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I don’t know why I answered ‘yes’ when a woman on the second of three massive concourses at the Smithsonian’s National Museum of African American History and Culture asked if I’d seen the most recent documentary on Nat Turner. I had not.

The woman, Kiara, and I were about the same age and both reading a plaque chronicling Turner’s contribution to the freedom movement. Nat Turner, an enslaved preacher, led a slave rebellion in August of 1831, one of many insurrections that paved the way for the abolition of slavery.

Kiara went on to note that though she’d grown up with the view that Nat Turner was an unequivocal hero, but that throughout the documentary she had found him somewhat selfish — harsh, even. She found this strangely comforting. Heroes, she said, could be many things.

I listened, nodded at the right moments, and then we went our separate ways.

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I finally made it to the National Museum of African American History and Culture in Washington, DC. I blocked one full day to see this historical and architectural feat. Upon arriving, I was aware of the weight of the project. Structurally, it required a “giant underground bathtub” just to divert water around the three underground history concourses.

Every inch of the structure is symbolic. Billions of dollars and thousands of hours were poured into the design of the building, modeled after a Yoruban crown, an artifact from one of the largest ethnic groups in West Africa — an ethnic group from whom many African Americans today descended. The structure is surrounded by majestic bronze screens, signifying the craftsmanship of free and enslaved African Americans.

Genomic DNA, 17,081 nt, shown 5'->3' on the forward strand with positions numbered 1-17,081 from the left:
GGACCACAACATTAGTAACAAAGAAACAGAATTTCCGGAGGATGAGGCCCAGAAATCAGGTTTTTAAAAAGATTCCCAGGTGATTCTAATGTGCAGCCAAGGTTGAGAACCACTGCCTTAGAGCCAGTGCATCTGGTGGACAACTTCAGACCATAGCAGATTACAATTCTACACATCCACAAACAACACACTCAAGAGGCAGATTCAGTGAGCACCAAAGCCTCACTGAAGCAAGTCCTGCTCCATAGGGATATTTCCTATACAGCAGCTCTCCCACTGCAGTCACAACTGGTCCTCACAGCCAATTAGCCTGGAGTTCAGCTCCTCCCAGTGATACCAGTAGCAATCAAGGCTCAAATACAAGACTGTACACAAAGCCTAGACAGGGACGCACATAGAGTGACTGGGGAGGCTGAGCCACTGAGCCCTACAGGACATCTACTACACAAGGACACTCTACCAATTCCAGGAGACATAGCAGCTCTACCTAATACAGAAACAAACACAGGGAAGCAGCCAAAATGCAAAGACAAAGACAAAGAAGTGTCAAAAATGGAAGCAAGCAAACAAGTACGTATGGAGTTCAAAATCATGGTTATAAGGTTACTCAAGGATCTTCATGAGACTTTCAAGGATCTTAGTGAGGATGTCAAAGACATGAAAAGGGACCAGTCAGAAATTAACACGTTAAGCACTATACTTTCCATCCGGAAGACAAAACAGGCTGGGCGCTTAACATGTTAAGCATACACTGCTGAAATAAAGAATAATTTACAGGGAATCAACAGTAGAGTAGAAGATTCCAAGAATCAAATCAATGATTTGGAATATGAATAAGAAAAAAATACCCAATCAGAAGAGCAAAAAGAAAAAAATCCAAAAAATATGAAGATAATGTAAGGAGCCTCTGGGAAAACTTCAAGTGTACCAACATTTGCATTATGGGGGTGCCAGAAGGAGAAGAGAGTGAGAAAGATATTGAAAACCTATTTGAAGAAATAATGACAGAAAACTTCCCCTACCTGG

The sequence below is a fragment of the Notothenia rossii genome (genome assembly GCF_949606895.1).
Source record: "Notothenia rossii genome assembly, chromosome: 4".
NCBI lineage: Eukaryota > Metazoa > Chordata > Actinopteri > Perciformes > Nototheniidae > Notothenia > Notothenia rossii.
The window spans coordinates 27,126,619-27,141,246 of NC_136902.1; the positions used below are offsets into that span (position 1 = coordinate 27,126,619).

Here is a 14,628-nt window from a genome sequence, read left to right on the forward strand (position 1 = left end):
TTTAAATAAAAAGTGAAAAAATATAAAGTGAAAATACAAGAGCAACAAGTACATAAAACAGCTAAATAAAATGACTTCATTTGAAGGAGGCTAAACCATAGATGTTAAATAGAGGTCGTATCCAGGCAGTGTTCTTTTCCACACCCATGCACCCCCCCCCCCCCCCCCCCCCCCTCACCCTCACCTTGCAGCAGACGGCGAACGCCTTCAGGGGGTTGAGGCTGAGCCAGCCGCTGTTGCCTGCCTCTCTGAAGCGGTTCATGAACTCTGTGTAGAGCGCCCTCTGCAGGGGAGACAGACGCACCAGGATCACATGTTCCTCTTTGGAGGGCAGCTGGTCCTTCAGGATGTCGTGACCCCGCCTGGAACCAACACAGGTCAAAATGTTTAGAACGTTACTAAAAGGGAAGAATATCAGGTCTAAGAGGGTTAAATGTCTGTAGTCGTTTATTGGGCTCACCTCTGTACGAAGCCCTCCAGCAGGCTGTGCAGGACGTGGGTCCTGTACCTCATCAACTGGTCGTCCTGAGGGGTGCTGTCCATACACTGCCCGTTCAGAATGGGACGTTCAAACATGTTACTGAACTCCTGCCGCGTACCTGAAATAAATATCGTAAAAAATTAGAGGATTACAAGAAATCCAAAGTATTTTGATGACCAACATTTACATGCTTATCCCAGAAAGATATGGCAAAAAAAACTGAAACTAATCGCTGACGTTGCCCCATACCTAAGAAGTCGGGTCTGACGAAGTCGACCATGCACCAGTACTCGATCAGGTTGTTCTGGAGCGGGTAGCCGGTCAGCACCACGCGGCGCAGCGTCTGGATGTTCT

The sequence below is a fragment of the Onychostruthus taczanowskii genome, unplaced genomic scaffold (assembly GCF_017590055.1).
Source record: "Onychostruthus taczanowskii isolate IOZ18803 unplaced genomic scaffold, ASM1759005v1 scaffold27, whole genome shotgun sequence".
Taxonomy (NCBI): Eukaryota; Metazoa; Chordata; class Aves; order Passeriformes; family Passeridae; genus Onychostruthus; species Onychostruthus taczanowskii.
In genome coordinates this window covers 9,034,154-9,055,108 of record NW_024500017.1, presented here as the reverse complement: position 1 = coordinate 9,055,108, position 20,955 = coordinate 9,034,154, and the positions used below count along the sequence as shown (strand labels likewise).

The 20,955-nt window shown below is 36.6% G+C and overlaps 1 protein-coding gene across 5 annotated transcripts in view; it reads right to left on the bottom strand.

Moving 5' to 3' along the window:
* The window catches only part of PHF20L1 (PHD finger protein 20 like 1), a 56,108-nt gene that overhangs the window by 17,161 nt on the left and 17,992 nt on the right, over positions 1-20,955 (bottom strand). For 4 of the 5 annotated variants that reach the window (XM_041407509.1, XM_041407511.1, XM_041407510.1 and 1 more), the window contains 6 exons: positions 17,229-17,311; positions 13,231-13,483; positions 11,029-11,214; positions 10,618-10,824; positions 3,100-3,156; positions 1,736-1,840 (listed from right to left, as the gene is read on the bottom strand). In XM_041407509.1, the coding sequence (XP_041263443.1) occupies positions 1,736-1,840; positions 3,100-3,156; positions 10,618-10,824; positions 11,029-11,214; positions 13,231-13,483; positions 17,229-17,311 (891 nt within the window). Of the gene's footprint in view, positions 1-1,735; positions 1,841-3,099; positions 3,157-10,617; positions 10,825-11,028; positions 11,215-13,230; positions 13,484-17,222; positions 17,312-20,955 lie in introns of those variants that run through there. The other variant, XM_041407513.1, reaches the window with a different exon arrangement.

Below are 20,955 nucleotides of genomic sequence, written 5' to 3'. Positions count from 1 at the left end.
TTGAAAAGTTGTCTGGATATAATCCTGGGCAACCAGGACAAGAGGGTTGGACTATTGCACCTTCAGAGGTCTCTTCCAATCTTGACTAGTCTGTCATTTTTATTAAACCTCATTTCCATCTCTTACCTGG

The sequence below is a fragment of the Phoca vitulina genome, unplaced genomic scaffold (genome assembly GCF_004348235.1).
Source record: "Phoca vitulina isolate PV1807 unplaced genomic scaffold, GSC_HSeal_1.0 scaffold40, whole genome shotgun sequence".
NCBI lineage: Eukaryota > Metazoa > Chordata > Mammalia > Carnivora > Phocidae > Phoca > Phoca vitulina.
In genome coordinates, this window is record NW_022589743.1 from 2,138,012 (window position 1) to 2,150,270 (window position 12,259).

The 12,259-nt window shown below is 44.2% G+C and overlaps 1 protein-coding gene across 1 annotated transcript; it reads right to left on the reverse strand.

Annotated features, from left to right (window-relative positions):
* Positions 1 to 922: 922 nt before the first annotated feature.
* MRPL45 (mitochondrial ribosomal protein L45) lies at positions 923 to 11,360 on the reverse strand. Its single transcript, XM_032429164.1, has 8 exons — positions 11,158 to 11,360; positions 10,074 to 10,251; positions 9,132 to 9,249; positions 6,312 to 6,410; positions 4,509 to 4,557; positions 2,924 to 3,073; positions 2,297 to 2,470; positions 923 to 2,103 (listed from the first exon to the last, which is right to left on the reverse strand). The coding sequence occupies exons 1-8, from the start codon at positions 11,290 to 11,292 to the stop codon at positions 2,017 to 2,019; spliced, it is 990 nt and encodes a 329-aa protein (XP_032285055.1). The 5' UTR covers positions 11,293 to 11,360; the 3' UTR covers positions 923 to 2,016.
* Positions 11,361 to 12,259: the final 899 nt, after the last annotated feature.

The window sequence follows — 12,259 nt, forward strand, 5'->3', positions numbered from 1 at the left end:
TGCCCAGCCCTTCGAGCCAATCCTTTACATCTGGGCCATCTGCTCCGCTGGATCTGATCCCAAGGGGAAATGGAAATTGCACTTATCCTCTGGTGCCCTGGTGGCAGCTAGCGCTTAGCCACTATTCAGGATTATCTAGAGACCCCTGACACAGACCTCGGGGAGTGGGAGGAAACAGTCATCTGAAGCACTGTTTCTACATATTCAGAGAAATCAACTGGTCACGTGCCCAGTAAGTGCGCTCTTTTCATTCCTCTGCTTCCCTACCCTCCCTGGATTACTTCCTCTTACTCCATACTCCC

The museum tells an unvarnished truth: that slavery built the economic foundation of America. From Ida B. Wells’ anti-lynching crusades to Treyvon Martin’s blood-stained hoodie, it demands its place alongside the polished Washington Monument, visible through its iron-wrought slats.

The underground corridors are dark, packed tightly together, and they forced me to move slowly, to wait for the person in front to finish reading, or inhale and tiptoe over their shoulder. The design is intentional: recreating the feel of a slave ship, the ankle-level text evoking shackles. Or for others evoking midnight drum circles and secret worship gatherings.

Black families, White families, Latino families, Arab families: all funneled through narrow corridors, sharing a space and a history.

And that of course, is both Holy and awkward.

I felt so powerless against a history that is filled with such evil. Shame, guilt, and anger all surface. And then an immediate desire to explain, to make sense of it all. As a tall and blonde and (very) white male, reading a plaque about how many slaves the Netherlands’ brought to the ‘New World’ over the shoulder of an African American grandparent is not comfortable. And to see the same man lean in to inspect the robes of an AME minister, pointing them out to his grandchild, feels like intruding on sacred space.

That, of course, is both a privilege and a challenge in this space. I loved what Maya Philips wrote in her New Yorker review of the museum: